Tourism has become a crucial vehicle for the transformation of West Africa and a reason why African continental aviation industry has yet to leverage it for its development.
This failure to improve connectivity among African countries was the reason the Sierra Leonean Minister of Tourism, Memunatu Pratt believes there is still much work to be done by all stakeholders in the tourism sector.
Pratt who attended the just- concluded Akwaaba Travel Market held in Lagos, said that African airlines can profit immensely if the potential in tourism are properly harnessed.
West Africa lacks adequate connectivity to boost tourism?
We have a huge interest in IT but even at that, you have millions of people that cannot be reached, so you still depend on traditional methods of the media.
But for West Africa, generally, we have wasted a lot of time in connecting the sub region. I remember as far back as 1975 and up to 1980, there were projects to link West Africa like the railway. We were also talking about how we missed the West Africa Air transmission connectivity because of issues like the civil wars in Sierra Leone and even Liberia, which affected Guinea a bit and disrupted quite a lot of processes. We must also thank Nigeria for the sacrifices it has made to the three countries.
These periods were critical and could have been used to connect the sub region. So what we have now is that we have a region which is poorly connected by rail, air and even by sea. I mean, you go to many countries, you can just use your ferry to go to many different places. Coastal areas are not barriers but we have missed that. If you go to countries like Seychelles, it is made up of about 115 islands, but you cannot even feel it because at every moment there is a boat going and coming.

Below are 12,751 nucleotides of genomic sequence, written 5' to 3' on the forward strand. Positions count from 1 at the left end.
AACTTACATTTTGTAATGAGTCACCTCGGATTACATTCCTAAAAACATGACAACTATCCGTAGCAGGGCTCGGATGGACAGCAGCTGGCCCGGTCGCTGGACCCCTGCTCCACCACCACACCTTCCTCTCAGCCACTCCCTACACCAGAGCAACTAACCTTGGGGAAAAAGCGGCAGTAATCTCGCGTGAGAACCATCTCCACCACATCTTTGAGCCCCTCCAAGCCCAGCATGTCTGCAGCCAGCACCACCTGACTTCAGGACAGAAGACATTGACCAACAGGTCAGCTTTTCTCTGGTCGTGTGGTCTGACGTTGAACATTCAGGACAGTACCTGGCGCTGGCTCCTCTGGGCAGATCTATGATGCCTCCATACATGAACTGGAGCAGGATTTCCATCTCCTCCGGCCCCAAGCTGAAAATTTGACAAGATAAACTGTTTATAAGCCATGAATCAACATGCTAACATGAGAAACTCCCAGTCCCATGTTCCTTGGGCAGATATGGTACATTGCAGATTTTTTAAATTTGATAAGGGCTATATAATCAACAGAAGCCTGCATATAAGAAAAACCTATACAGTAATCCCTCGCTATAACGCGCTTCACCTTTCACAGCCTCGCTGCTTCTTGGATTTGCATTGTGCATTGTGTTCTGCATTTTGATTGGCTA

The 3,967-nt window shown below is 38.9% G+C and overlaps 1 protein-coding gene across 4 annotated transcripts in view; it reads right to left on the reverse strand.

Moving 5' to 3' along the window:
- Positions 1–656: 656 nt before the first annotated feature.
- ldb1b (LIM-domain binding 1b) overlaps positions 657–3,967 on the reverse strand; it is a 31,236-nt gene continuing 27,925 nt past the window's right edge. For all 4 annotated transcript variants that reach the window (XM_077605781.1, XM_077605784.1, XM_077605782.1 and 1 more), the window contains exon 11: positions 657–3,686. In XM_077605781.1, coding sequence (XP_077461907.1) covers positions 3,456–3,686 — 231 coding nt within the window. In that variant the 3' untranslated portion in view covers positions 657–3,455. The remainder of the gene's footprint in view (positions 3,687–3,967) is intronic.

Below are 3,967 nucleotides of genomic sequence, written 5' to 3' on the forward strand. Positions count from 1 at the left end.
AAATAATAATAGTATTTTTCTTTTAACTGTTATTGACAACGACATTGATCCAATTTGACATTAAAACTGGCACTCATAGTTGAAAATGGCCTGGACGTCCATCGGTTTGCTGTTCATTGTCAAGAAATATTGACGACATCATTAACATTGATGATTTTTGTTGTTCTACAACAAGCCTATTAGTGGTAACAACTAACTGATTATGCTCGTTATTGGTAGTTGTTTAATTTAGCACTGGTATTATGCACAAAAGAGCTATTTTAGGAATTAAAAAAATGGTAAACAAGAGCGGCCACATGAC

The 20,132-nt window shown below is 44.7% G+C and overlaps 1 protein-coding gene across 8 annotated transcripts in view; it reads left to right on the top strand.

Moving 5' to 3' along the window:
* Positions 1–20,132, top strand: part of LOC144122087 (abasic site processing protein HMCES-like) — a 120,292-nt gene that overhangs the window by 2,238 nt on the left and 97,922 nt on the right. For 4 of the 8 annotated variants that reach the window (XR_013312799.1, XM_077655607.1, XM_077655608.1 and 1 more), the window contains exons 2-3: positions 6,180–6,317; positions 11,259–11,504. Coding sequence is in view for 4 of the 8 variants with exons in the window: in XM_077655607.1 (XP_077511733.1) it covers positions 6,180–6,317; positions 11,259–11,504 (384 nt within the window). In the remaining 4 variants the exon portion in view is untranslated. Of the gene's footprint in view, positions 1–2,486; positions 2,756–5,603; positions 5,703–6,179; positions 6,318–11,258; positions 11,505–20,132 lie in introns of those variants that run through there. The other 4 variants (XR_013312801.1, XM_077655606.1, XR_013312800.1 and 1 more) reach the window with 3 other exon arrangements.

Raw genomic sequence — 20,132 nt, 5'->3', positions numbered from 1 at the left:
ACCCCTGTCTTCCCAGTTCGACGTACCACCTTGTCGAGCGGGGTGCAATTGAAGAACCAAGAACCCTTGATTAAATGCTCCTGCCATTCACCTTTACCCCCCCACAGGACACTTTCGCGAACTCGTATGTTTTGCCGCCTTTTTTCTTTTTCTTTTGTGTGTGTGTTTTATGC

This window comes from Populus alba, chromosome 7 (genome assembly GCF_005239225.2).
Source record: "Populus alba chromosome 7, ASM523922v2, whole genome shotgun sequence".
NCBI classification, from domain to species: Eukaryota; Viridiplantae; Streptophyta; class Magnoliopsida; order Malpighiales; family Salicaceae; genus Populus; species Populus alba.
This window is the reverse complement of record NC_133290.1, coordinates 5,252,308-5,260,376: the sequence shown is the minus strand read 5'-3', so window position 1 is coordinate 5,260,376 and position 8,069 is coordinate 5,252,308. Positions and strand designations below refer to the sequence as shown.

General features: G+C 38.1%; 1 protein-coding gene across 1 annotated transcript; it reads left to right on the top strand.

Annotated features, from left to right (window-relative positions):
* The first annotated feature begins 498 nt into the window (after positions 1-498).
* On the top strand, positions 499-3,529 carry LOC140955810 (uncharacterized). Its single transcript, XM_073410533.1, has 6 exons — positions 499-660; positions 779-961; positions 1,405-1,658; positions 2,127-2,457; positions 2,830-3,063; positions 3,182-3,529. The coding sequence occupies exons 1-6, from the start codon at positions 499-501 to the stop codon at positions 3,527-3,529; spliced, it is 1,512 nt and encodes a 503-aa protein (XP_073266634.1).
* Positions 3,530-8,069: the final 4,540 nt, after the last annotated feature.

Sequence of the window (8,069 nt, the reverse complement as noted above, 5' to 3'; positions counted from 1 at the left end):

There are domestic aircraft there and then there are wonderful ferries put together by the business sector. So if a country like that can be able to achieve it, what about West Africa? I’m using this comparison to say that we have not been able to do much to be able to explore and exploit what we have. If you take the hold of West Africa, all the cities are sitting on the West coast. What is wrong with putting cruise ships on those places which would create jobs and connect people?
West Africa has got huge natural and heritage resources that can market the whole of this region. My point is that the vision as a region to use West Africa as the backbone of developing the economy has been missed but it’s not too late yet and events like Akwaaba can be used as a spring board to get there.
I was appointed minister in 2018 and thank God my president took tourism very seriously because he knows what it takes for us to do well. But the fact remains that I am very much aware that tourism can be a vehicle for cultural diplomacy, promoting peace and security.
Airlines can take advantage of tourism potential?
One of the things we are not good at is marketing. Marketing of our natural resources, our natural sites, natural product has not been much. Our marketing has just been towards maybe the domestic and then maybe consumer and trade related. But we have not been able to market West Africa wherein people can be able to know what is there. We know the tour operators are doing well, but I think an integrated approach will make a lot of difference.
Today people are talking about an ECOWAS visa where if somebody comes to Nigeria, they can go to Accra, Lome and other countries. We have to think in an integrated fashion. So marketing is one, but then also trying to put together the facilities and opportunities that are available. It also has to do with a lot of airline arrangements. If somebody comes with an ECOWAS visa for instance, maybe the person can be given some flight ticket discounts and what is important is that it drives businesses.
You see people coming to do hotels, coming to expand entertainment facility, sponsoring local artists, sponsoring the film industry. It all drives the process of development of the economy. So marketing should be strategic and integrated.
But unfortunately, all of us are not on the same level in our different countries in West Africa. But we can start the advocacy and try to provide the kind of ownership that is required and get people to understand that this is the way to go, at the level of government, civil society, media and then also the private sector. I think that should be a good way to go.
By Chinelo Obogo